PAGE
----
But Peter was facing the problem we’ve always faced with Jesus, all through the centuries. He was trying to find a comparison for Jesus, maybe so he could understand Jesus better. You can’t blame Peter, or us, for wanting to understand Jesus, and the easiest way is by way of comparison: who is Jesus like. This is always our struggle with understanding Jesus. The first-century crowds didn’t know how to grasp the person of Jesus, and even the disciples, even Peter, had trouble doing so.
But at the very moment when Peter was trying to find a place for Jesus, a place where he could understand him by comparison, a cloud descended from heaven and a voice came from the cloud, obviously the voice of God, reminding the disciples that Jesus was God’s Son, God’s Chosen One, and that they should listen to Hm. At that moment they found themselves with Jesus only.
We might struggle to identify Jesus. We might want a basis of comparison, and there is none; Moses and Elijah disappear, and Jesus stands alone.
This is not to minimize the Law and the Prophets. Far from it! When Peter preached what might be called the first Christian sermon on the Day of Pentecost, he took his text from the prophet Joel, from the Hebrew scriptures. And it is in those Hebrew scriptures that the disciples and Paul found many of their texts for their sermons. and those who followed them found all of their sermons.
But what happened at the Transfiguration was a foretaste of the Resurrection. In Jesus, we are dealing with someone altogether different, someone beyond comparison.
We’re still struggling with this, as people have in every generation. We might want to follow Jesus, but we might want to make Him manageable. We might want Him as our teacher, our example and, if possible, one who seems to support our causes. We might want to fence Him in by our standards, or make Him a beautiful martyr or a great moral example. In other words, we might want to make Him someone we can compare with others in our lives or in the world. But there are none. Jesus stands alone.
Now here is an especially wonderful part of the story. Through the centuries, this identity crisis has arisen repeatedly, inevitably, because we want help in understanding who Jesus is. But century after century, beginning with the Resurrection and continuing through the spread of the Gospel from Jerusalem to Judea and Samaria, to North Africa and India and China and on up into Europe, even to the British Isles and then to the new world of the Americas there is always there is no other like Jesus.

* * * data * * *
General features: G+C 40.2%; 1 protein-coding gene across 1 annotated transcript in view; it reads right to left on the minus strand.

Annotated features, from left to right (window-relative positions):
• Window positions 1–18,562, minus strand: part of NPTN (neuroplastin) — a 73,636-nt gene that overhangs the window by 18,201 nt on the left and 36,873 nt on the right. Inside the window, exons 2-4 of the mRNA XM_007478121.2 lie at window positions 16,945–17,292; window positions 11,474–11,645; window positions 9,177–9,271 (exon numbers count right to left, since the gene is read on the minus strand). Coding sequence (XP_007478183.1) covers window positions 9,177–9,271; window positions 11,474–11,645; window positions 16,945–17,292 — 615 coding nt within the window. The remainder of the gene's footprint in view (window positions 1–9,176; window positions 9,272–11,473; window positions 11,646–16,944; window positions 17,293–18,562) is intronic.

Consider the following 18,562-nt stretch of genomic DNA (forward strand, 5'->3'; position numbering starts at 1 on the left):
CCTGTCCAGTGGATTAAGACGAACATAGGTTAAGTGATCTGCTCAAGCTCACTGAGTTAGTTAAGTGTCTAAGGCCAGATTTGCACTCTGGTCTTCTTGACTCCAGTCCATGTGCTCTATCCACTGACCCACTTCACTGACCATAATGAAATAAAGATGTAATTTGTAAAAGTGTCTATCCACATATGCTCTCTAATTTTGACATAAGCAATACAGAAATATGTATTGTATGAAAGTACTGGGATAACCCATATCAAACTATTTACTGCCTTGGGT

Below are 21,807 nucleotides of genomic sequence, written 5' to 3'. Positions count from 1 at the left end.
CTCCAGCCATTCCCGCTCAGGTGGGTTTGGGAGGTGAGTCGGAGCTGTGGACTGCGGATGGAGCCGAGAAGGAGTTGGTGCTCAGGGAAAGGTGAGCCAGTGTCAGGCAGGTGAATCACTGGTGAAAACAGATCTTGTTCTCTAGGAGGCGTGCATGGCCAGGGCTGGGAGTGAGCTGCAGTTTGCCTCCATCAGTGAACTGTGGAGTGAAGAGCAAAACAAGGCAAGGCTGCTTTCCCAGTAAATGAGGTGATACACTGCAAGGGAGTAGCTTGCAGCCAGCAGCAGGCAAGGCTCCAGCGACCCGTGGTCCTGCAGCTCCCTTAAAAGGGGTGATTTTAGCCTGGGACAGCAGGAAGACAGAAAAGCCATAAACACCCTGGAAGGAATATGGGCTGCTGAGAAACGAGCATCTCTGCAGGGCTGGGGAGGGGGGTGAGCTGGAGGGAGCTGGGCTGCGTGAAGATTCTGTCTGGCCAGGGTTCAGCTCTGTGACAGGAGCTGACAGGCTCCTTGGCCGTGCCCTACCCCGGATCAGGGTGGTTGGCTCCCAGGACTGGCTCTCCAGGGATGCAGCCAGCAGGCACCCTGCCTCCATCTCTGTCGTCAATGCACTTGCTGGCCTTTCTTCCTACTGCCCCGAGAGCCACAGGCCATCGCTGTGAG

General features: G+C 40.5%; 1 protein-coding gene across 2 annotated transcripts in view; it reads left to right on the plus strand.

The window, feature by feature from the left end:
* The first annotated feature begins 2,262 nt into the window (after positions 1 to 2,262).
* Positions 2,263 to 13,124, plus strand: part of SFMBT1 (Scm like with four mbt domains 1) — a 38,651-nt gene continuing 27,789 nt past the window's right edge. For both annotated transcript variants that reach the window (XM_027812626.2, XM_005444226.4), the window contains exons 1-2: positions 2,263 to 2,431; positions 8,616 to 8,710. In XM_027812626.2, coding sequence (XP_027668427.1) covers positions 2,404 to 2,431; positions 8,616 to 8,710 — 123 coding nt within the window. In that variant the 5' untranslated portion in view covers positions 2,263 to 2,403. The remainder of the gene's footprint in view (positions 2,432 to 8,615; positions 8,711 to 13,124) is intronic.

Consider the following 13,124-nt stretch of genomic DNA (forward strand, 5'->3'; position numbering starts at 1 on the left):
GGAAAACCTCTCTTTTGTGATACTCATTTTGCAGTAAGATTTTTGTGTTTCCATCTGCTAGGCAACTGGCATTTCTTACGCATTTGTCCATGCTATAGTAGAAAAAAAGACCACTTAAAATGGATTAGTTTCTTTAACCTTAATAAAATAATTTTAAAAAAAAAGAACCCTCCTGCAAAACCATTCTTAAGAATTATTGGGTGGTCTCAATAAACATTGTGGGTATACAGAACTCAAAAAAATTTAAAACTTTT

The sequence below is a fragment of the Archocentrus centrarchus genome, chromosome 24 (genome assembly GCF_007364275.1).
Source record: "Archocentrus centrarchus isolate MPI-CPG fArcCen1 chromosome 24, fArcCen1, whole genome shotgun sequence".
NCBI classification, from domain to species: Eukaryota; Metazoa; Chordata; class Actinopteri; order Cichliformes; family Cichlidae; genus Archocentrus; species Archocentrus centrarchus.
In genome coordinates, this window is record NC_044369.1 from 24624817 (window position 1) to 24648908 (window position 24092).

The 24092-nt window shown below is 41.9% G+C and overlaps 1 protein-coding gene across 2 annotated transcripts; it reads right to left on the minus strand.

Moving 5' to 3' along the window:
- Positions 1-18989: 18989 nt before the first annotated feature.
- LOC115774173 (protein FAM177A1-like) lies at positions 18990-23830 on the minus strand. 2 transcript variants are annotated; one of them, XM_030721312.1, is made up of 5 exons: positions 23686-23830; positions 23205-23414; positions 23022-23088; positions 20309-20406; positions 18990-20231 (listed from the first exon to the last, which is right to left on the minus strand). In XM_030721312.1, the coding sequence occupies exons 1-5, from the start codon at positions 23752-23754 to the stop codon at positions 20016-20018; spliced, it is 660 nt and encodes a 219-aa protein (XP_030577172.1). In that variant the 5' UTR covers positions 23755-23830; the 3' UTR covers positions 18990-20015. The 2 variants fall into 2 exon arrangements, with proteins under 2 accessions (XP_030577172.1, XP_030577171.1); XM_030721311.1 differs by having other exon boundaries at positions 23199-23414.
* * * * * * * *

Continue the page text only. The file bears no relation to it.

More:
And the church councils, those bodies that have represented Christian theology over the centuries, have declared again and again the same basic truth: Jesus is stands alone. There is no other like Him. In every generation there are those who try to diminish Christ, to bring Him into a place of comparison. These intentions are not of themselves evil. They represent our search for truth. But then we return to this grand, solitary figure.
So in our time the question arises. We are the generation, as I said earlier, that wants to be broad and accepting. Admirably so. Also, it appears that we are entering a period where Jesus could be cin secularism. But in the midst of it all, Jesus stands alone, without comparison. The tides of time rise and fall. Still He stands. Popularity polls come and go. Still He stands.
To whom shall we compare Jesus? Let us acknowledge the fact that there is no other like Him, and let us make Him the only Lord and Savior of our lives. Let us, as God told the disciples on the Mount of Transfiguration, listen to Him and follow only Him. This is the word of Transfiguration Day. All else, always, eventually recedes from the scene, and we are left with Jesus only. Jesus stands alone.